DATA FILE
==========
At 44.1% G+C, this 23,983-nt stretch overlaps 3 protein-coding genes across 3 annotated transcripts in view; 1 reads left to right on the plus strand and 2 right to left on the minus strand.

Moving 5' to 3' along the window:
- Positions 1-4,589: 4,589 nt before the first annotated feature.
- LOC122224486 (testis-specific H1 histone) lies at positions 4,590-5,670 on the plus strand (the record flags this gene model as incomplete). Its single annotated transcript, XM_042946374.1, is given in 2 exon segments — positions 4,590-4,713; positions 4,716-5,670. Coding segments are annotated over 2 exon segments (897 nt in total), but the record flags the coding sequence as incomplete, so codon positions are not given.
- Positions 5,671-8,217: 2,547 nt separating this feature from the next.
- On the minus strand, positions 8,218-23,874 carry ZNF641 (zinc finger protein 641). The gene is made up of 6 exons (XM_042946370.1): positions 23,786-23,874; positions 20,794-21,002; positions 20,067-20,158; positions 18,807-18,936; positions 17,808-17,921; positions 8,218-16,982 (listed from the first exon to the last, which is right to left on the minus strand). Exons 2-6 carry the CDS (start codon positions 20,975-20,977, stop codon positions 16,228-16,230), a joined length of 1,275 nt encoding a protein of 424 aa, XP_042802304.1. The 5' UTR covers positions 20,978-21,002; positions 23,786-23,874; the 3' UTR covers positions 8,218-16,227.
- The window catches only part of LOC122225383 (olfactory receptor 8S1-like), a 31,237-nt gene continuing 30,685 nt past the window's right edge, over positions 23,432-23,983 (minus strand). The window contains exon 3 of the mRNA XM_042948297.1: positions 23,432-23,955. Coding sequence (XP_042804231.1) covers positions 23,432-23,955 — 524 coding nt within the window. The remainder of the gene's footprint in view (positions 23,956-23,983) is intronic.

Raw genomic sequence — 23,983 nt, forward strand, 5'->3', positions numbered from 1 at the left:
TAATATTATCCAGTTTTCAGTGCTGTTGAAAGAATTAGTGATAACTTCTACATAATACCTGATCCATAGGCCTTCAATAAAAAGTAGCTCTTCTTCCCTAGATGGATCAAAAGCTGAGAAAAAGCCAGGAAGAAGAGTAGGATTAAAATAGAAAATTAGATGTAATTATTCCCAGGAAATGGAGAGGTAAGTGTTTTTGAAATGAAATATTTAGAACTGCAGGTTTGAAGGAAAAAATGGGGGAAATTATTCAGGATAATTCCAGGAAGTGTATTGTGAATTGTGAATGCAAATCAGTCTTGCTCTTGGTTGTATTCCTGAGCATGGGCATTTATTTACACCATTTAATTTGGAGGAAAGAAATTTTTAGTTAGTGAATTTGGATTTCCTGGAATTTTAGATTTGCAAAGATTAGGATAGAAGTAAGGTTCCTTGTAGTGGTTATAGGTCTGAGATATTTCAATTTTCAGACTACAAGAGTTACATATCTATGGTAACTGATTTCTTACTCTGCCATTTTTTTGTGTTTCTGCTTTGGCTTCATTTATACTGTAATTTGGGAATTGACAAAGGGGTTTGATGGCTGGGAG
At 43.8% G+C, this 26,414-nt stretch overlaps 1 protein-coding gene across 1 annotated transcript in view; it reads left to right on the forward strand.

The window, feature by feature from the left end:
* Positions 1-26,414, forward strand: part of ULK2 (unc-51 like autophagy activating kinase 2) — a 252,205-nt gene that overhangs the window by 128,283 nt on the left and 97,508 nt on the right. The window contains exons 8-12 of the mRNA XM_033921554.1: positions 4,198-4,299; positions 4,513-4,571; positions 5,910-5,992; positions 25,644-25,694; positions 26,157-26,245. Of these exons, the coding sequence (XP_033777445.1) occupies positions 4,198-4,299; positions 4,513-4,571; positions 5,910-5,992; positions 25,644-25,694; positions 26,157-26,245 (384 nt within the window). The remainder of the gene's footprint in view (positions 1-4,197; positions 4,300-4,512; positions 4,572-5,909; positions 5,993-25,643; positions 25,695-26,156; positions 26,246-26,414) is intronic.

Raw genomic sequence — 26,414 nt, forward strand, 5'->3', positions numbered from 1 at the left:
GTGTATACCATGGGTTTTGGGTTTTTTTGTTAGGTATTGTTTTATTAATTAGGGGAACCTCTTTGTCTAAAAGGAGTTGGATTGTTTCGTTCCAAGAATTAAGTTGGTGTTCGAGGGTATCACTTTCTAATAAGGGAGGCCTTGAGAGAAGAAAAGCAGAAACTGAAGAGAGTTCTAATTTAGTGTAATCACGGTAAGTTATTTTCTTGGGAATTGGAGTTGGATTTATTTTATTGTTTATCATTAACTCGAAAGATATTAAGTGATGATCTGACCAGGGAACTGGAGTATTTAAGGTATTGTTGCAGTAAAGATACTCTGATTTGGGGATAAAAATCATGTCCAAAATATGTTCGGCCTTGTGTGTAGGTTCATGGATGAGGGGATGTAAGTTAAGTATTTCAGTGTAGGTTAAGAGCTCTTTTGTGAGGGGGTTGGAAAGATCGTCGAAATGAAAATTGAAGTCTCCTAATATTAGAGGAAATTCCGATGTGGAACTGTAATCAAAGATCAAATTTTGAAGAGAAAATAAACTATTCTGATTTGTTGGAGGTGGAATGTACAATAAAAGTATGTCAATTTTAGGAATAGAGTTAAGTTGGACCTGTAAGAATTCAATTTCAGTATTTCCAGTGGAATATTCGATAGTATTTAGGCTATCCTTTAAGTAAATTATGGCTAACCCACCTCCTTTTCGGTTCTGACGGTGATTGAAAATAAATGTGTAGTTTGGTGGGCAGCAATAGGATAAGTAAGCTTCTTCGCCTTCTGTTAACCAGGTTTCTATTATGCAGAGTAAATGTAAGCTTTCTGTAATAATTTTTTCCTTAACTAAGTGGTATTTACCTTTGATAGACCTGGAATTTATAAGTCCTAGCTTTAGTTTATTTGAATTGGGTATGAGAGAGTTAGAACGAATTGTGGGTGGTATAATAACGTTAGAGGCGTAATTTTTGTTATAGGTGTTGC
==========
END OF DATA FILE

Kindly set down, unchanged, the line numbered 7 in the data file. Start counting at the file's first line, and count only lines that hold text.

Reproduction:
- The window catches only part of LOC122225383 (olfactory receptor 8S1-like), a 31,237-nt gene continuing 30,685 nt past the window's right edge, over positions 23,432-23,983 (minus strand). The window contains exon 3 of the mRNA XM_042948297.1: positions 23,432-23,955. Coding sequence (XP_042804231.1) covers positions 23,432-23,955 — 524 coding nt within the window. The remainder of the gene's footprint in view (positions 23,956-23,983) is intronic.